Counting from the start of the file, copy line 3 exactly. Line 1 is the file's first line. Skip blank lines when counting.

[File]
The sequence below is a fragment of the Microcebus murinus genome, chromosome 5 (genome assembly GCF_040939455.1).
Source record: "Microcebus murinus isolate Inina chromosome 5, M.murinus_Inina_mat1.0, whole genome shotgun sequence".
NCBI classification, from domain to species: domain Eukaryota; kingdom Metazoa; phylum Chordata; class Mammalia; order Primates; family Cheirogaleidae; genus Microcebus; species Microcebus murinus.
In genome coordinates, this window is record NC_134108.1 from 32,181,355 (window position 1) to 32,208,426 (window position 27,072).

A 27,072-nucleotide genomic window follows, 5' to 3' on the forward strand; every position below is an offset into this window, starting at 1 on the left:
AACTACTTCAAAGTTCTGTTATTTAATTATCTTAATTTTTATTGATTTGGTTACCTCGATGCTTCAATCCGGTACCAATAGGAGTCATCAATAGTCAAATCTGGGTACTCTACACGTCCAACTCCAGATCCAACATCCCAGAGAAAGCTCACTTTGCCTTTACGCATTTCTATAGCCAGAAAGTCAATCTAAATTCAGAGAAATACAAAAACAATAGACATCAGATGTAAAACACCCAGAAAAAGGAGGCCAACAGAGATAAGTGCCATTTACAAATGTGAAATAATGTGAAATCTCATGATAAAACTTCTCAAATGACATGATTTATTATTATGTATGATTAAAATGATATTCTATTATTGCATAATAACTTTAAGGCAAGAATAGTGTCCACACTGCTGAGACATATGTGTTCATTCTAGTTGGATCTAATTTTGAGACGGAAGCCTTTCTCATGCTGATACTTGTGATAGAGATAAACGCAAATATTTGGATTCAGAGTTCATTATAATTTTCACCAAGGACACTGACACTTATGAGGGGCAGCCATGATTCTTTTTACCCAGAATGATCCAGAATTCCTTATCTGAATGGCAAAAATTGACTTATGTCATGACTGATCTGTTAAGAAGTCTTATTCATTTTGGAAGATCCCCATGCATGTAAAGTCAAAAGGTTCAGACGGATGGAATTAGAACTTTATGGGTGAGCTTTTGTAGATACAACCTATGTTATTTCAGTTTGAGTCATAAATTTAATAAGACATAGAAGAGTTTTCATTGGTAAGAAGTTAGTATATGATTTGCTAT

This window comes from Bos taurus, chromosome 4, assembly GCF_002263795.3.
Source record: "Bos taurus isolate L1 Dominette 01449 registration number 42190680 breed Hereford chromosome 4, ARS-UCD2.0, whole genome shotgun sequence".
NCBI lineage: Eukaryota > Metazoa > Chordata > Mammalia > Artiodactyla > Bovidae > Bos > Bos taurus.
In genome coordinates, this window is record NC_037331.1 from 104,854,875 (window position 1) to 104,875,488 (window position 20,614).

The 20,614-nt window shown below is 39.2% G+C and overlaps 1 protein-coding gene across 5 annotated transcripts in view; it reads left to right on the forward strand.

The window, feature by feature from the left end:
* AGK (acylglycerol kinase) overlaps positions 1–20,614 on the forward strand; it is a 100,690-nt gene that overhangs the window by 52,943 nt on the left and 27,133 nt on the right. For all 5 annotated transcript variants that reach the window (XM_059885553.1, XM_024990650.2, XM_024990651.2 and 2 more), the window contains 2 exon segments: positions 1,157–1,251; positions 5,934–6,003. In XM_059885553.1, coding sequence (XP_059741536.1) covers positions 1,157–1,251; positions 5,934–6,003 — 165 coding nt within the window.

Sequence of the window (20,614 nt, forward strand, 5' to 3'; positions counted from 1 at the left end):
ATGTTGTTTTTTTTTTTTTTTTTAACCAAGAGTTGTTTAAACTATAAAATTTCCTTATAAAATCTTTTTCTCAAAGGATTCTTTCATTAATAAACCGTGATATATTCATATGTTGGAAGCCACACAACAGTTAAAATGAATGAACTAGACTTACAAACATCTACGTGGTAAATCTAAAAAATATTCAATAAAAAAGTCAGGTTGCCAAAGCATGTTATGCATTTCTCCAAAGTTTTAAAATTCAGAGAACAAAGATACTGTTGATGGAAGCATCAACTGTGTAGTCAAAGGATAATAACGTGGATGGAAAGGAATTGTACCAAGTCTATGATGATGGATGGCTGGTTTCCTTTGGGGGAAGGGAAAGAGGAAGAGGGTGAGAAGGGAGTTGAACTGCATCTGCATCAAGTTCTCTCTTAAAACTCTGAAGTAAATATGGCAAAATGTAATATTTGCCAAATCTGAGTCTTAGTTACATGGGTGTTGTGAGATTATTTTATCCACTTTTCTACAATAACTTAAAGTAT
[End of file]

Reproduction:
NCBI classification, from domain to species: domain Eukaryota; kingdom Metazoa; phylum Chordata; class Mammalia; order Primates; family Cheirogaleidae; genus Microcebus; species Microcebus murinus.